Fascinating as a resident of Melbourne to see the city through your eyes... The privatised Melbourne train and public transport system is widely despised, endemic refusal to purchase tickets met by the appointment of large numbers of jack-booted thug-like ticket inspectors. Privatised to two seperate companies who bought two different types of trains, one company since reneged and sold out, the other one still runs at a loss and is reimbursed by the government. For the majority of Melbourne's 3 million, the one true god is the private motorcar.

Home broadband here is a joke, download and upload limits, expensive, and "service providers" who either massively charge once you're over your monthly limit or throttle you back to dial-up speeds. Software developers in the US/Canadia don't seem to get it and just keep on writing packages that expect 100% connectivity, low latency, and infinite bandwidth.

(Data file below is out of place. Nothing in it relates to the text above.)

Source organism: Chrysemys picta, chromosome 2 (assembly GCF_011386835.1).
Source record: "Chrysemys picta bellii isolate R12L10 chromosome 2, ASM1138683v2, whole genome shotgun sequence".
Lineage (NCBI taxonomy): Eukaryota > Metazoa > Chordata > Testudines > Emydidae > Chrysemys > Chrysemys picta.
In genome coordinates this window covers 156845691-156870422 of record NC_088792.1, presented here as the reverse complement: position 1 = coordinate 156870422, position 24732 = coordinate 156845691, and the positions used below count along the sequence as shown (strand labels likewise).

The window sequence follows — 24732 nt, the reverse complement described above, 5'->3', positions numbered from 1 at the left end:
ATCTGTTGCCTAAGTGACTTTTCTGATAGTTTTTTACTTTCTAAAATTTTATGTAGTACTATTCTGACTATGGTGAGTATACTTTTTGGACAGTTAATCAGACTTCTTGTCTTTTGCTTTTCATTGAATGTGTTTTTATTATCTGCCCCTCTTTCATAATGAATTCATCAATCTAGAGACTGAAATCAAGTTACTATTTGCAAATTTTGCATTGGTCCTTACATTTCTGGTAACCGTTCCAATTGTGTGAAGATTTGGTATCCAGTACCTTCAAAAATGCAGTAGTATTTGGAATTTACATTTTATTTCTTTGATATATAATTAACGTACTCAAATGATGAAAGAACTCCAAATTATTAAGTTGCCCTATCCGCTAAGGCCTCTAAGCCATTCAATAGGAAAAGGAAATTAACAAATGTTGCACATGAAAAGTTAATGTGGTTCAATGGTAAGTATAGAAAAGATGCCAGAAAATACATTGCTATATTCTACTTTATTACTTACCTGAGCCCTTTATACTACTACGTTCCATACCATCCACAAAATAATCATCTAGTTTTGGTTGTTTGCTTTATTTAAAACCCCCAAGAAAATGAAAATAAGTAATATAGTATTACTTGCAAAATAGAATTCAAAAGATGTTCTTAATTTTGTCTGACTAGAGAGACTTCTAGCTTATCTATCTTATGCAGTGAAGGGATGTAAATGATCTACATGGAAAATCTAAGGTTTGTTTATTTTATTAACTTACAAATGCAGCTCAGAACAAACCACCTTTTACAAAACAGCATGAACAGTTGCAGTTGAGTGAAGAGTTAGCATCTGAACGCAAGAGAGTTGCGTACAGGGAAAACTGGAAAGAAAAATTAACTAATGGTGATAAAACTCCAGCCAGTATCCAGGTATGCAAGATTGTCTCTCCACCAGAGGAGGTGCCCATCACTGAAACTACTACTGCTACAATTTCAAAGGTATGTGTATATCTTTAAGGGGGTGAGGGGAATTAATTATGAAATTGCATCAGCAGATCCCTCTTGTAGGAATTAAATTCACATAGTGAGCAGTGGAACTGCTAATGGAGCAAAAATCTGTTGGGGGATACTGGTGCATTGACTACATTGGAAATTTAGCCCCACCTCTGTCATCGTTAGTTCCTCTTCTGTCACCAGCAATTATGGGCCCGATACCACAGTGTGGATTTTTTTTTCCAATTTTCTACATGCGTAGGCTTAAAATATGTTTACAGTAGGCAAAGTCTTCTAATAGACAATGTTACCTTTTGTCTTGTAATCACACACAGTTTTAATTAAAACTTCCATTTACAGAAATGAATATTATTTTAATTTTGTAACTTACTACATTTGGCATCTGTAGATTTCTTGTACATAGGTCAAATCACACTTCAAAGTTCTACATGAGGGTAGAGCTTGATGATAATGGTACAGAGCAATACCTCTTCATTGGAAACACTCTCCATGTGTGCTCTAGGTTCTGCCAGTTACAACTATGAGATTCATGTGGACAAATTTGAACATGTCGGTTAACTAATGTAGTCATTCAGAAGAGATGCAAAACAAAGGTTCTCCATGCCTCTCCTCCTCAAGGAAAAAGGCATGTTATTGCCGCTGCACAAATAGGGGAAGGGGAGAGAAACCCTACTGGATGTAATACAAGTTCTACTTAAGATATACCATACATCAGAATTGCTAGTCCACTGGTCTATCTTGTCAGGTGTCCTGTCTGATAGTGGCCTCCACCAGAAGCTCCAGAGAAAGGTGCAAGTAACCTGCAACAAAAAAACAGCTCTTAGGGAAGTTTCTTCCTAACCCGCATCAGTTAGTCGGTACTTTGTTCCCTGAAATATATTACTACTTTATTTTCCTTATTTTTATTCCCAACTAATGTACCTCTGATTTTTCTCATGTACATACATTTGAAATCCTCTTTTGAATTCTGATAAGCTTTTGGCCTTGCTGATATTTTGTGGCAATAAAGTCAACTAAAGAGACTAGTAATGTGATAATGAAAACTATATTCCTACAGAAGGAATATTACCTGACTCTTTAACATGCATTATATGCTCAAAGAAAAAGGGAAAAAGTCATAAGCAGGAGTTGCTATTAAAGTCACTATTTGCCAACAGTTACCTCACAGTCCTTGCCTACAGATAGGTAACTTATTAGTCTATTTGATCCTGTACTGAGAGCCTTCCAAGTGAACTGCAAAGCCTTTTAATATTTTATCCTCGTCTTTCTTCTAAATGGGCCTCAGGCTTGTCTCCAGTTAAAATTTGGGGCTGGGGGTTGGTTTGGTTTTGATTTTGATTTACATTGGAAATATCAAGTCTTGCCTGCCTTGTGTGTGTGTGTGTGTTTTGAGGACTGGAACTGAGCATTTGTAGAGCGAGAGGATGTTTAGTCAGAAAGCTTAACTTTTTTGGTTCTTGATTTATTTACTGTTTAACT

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From: David Coldrick (Jan 11 2007, at 20:58)

Don't agree with you on the iPhone thing, Tim. I recently started using an iMate Jasjam that came free with an $80 contract with Telstra, as have several of my mates at Sun. And the jasjam costs about as much in aus$ as the iPhone costs in USD. So I imagine that the iPhone will become available in the same way.

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From: Paul Kopacz (Jan 12 2007, at 04:40)

It seems that you are not wrong:

http://apple.slashdot.org/article.pl?sid=07/01/12/0430200

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From: PJ (Jan 12 2007, at 07:48)

> Yes, in case it’s not obvious, I think the network operators

>ought to open the devices and open the APIs and open the network

>and specialize in bandwidth-provisioning and billing and just

>bloody well get out of the way. The Net would be more useful and

>they’d make more money.

See http://www.openmoko.com/. Release date is currently February.

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From: William Newman (Jan 12 2007, at 12:37)